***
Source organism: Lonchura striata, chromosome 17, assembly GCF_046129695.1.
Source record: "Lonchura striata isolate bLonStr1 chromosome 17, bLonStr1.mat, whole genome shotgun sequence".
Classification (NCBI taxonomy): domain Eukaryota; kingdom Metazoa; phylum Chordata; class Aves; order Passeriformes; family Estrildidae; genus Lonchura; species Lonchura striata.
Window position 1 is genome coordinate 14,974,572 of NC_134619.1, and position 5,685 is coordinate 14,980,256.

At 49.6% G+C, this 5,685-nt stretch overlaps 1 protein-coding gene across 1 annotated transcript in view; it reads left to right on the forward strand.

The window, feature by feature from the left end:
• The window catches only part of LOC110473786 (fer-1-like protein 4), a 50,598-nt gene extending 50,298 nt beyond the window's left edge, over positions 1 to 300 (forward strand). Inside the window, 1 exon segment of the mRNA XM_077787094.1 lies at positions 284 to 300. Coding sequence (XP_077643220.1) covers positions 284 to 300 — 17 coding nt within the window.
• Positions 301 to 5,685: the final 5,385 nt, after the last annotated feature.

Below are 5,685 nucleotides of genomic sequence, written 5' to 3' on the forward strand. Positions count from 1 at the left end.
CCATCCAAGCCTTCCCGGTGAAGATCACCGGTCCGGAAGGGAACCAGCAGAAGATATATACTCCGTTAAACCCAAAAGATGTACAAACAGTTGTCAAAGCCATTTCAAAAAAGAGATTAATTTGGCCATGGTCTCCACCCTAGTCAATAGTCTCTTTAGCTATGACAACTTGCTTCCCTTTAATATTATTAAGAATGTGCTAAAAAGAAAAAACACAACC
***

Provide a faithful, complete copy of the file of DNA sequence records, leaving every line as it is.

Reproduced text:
Source organism: Lonchura striata, chromosome 17, assembly GCF_046129695.1.
Source record: "Lonchura striata isolate bLonStr1 chromosome 17, bLonStr1.mat, whole genome shotgun sequence".
Classification (NCBI taxonomy): domain Eukaryota; kingdom Metazoa; phylum Chordata; class Aves; order Passeriformes; family Estrildidae; genus Lonchura; species Lonchura striata.
Window position 1 is genome coordinate 14,974,572 of NC_134619.1, and position 5,685 is coordinate 14,980,256.

At 49.6% G+C, this 5,685-nt stretch overlaps 1 protein-coding gene across 1 annotated transcript in view; it reads left to right on the forward strand.

The window, feature by feature from the left end:
• The window catches only part of LOC110473786 (fer-1-like protein 4), a 50,598-nt gene extending 50,298 nt beyond the window's left edge, over positions 1 to 300 (forward strand). Inside the window, 1 exon segment of the mRNA XM_077787094.1 lies at positions 284 to 300. Coding sequence (XP_077643220.1) covers positions 284 to 300 — 17 coding nt within the window.
• Positions 301 to 5,685: the final 5,385 nt, after the last annotated feature.

Below are 5,685 nucleotides of genomic sequence, written 5' to 3' on the forward strand. Positions count from 1 at the left end.
CCATCCAAGCCTTCCCGGTGAAGATCACCGGTCCGGAAGGGAACCAGCAGAAGATATATACTCCGTTAAACCCAAAAGATGTACAAACAGTTGTCAAAGCCATTTCAAAAAAGAGATTAATTTGGCCATGGTCTCCACCCTAGTCAATAGTCTCTTTAGCTATGACAACTTGCTTCCCTTTAATATTATTAAGAATGTGCTAAAAAGAAAAAACACAACC